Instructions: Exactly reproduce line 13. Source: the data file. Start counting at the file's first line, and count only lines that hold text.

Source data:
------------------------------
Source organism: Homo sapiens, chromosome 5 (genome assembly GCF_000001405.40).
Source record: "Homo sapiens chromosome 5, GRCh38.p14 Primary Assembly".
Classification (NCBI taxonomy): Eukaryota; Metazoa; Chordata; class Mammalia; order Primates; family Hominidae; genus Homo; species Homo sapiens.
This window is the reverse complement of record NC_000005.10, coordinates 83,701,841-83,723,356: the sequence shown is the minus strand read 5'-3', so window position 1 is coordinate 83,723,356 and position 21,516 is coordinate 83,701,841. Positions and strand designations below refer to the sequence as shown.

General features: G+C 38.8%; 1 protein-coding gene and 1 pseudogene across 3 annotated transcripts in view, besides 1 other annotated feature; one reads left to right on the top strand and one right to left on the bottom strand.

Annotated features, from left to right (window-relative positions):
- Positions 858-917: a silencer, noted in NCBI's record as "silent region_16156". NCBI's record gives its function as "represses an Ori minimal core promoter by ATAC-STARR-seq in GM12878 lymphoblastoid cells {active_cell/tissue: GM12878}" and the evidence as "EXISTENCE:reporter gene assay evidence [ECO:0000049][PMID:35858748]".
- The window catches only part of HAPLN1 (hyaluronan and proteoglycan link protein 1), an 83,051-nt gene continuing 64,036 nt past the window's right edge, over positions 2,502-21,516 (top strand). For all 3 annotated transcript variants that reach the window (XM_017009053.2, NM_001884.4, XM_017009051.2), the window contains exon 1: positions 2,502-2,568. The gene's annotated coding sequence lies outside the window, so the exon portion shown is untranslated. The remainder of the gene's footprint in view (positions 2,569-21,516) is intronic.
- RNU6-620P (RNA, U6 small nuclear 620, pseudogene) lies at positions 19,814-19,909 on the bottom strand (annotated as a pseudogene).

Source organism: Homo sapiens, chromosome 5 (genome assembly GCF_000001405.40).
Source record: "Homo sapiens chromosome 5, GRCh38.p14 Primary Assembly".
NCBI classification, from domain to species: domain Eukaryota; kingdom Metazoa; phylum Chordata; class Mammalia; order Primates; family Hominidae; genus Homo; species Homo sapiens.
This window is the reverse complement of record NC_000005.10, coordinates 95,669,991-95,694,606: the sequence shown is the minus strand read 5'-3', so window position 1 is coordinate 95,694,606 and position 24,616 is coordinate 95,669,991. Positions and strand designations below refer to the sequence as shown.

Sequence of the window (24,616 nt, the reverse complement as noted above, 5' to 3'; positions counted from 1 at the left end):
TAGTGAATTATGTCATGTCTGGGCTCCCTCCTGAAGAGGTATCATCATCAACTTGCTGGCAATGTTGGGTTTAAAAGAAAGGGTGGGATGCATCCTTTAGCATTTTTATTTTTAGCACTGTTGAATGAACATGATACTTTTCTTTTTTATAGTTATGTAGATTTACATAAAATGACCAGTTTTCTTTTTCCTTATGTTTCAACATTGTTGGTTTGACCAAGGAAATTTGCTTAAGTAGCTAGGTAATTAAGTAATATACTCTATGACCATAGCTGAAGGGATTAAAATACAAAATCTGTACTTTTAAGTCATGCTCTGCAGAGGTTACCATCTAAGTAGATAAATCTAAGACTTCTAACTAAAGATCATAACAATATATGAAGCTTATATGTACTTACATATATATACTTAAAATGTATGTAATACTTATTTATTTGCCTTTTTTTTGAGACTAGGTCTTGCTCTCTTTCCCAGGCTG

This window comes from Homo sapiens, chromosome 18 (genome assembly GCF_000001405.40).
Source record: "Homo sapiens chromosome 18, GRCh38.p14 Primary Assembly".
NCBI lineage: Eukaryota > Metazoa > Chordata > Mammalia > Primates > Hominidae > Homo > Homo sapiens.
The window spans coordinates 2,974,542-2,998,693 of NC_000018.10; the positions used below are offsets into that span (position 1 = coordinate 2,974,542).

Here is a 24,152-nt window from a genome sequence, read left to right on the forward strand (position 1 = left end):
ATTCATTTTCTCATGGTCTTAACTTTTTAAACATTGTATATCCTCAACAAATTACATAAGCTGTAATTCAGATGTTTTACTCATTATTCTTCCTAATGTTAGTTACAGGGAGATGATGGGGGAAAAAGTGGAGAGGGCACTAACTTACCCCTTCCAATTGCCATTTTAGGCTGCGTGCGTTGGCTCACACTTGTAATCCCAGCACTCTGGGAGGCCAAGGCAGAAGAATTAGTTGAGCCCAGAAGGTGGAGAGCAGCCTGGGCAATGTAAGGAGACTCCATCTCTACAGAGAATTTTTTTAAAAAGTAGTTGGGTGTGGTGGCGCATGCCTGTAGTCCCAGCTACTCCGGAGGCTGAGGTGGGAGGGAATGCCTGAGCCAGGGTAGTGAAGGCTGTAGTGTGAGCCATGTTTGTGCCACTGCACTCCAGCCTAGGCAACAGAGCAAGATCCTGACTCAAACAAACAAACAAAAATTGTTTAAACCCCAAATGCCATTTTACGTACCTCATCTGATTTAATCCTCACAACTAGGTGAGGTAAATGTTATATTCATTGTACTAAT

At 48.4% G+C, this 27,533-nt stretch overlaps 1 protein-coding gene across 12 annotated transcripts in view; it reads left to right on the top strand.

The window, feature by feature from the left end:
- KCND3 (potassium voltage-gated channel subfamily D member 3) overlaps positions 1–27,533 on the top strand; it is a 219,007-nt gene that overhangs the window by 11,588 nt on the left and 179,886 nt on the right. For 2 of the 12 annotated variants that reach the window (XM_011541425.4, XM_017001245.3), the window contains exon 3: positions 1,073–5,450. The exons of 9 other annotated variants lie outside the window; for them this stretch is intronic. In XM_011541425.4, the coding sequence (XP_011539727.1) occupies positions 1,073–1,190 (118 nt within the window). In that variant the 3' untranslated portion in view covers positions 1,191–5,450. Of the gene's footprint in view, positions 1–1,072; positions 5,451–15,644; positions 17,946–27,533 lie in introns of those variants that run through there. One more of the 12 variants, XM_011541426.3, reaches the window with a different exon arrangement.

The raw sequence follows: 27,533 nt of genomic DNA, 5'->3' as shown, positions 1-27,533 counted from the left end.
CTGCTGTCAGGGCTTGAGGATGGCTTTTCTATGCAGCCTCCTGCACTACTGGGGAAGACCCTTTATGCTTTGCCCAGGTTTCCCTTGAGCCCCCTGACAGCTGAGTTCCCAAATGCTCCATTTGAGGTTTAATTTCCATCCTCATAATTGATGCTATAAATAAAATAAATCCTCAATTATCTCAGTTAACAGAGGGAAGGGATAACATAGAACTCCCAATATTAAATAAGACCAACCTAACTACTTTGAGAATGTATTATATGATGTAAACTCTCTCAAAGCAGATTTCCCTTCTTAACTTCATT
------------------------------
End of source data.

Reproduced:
This window is the reverse complement of record NC_000005.10, coordinates 95,669,991-95,694,606: the sequence shown is the minus strand read 5'-3', so window position 1 is coordinate 95,694,606 and position 24,616 is coordinate 95,669,991. Positions and strand designations below refer to the sequence as shown.